Knox County Audit Committee meetings under review [The Knoxville News-Sentinel, Tenn.]
(Knoxville News-Sentinel (TN) Via Acquire Media NewsEdge) Aug. 23--Perception, as the phrase goes, is often reality, and those close to the Knox County Audit Committee have said they are feeling public scrutiny over a series of summer meetings they held before their recommendation to fire auditor Richard Walls.
"Unfortunately that seems to be the case," Commissioner Amy Broyles said Friday.
She is a member of the audit committee and sat in on publicly called gatherings with the chairman Joseph Carcello in late June and early July. Some members of the public, and even the state's open meetings attorney have questioned the perceived lack of openness of the meetings.
In those meetings Carcello discussed the job performance of Walls before the committee voted to recommend his termination in a July 9 meeting.
Knox County Commission did not act on that recommendation, but is expected to offer Walls a retirement package Monday.
The perception that those meetings Carcello held could be outside of open meeting rules is still at issue for some.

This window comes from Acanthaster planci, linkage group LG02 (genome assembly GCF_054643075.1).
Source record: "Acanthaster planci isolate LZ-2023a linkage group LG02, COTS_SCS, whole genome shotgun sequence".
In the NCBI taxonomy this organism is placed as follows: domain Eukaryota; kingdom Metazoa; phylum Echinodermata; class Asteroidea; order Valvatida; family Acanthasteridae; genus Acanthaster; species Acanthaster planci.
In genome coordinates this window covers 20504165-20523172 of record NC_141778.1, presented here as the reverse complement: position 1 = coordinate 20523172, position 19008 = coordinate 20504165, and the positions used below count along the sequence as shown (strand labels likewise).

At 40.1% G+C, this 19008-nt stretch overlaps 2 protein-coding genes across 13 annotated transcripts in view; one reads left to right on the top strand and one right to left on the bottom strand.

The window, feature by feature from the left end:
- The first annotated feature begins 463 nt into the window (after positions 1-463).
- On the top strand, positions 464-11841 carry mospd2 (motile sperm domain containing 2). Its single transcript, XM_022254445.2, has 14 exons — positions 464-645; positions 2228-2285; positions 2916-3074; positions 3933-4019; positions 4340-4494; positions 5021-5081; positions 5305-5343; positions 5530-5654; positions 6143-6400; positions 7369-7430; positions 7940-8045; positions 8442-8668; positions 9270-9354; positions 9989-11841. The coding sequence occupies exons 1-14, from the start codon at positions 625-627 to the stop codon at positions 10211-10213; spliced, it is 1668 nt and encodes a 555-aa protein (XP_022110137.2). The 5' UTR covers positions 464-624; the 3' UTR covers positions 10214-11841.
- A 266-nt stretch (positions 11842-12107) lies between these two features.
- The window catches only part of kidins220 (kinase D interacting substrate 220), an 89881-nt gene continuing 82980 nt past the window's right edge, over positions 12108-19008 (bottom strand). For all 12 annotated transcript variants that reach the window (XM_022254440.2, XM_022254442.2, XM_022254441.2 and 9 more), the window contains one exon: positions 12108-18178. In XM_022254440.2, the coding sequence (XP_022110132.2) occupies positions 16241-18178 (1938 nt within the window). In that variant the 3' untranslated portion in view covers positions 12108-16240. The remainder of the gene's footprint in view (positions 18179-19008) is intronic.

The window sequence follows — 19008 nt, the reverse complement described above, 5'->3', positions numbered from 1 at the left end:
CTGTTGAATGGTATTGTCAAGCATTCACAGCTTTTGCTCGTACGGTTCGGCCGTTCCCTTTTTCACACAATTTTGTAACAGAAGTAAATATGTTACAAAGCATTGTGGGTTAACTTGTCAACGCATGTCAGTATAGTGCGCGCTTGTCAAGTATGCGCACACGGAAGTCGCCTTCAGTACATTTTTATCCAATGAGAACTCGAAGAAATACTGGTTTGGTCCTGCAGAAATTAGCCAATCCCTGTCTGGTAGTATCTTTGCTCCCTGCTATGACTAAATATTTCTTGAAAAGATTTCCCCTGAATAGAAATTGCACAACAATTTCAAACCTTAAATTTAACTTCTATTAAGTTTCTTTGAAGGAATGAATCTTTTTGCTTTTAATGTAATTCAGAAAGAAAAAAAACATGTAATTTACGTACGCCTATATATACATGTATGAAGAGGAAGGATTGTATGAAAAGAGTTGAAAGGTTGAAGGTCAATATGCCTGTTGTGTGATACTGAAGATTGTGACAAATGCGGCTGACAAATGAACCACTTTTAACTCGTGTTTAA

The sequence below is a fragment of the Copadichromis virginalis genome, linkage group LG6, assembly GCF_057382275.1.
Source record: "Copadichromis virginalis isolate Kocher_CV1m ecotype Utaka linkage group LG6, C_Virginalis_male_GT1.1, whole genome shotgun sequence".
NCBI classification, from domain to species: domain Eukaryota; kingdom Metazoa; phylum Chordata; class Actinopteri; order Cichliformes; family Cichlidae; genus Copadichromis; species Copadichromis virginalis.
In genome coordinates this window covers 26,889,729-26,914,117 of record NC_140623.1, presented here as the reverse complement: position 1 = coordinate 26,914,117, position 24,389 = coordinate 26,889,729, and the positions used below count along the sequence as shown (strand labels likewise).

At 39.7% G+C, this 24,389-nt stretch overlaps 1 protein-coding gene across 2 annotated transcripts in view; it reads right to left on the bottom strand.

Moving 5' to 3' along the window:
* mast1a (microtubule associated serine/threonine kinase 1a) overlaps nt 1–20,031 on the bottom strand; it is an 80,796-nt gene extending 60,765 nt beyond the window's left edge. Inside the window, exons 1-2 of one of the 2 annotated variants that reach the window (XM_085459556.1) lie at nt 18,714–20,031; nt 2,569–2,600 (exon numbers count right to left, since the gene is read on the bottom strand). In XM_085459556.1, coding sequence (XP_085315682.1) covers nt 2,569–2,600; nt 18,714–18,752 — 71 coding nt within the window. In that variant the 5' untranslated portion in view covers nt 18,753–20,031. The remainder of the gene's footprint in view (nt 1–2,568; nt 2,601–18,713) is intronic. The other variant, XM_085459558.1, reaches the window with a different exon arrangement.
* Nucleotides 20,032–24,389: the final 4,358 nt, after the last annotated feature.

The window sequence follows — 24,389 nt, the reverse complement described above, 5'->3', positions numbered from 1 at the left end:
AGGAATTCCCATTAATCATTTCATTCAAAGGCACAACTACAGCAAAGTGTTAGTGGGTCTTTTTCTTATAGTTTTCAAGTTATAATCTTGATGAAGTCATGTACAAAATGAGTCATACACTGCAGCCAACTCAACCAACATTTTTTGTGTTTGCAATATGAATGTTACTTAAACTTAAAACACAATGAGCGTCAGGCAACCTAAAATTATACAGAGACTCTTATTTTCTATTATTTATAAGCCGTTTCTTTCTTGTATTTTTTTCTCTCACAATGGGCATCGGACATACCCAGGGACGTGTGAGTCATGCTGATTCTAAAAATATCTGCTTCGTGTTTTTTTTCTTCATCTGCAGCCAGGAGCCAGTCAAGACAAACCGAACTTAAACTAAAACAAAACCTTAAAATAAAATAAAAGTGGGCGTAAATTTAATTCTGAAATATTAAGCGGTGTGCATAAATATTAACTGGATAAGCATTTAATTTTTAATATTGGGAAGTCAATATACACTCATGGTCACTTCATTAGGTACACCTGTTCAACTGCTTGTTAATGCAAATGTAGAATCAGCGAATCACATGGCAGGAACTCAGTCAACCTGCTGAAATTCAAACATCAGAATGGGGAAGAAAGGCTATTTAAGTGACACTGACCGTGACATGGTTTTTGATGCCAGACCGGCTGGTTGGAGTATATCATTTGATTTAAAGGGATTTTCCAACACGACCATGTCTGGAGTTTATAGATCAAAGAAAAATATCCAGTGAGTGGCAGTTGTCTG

"That is the perception," Knox County Law Director Richard "Bud" Armstrong said, "and, once again, it is perception."
Armstrong said he is reviewing the notes from those meetings, and has spoken with Carcello. His investigation was prompted in part by a letter from Elisha Hodge, Tennessee's open records counsel. She wrote a letter about the process and meetings held by Carcello.
"I cannot say for certain ... (but) it appears that a violation of the Open Meetings Act may have occurred," Hodge wrote. "Despite the fact that the notice was published for all of the meetings, the content of the notice seemingly fails to include the issues to be discussed at the meetings or an accurate description of the subject and the action to be taken."
The audit committee functions as an advisory panel to Commission and therefore is subject to open meetings rules that govern public bodies, informally called sunshine law.
Armstrong told the News Sentinel on Friday that his investigation is ongoing and that he will release an opinion after the audit committee meets again in September.
He said that he expects Carcello to detail the minutes of prior committee meetings then, including those he held with committee members before July 9 regarding Walls' employment.
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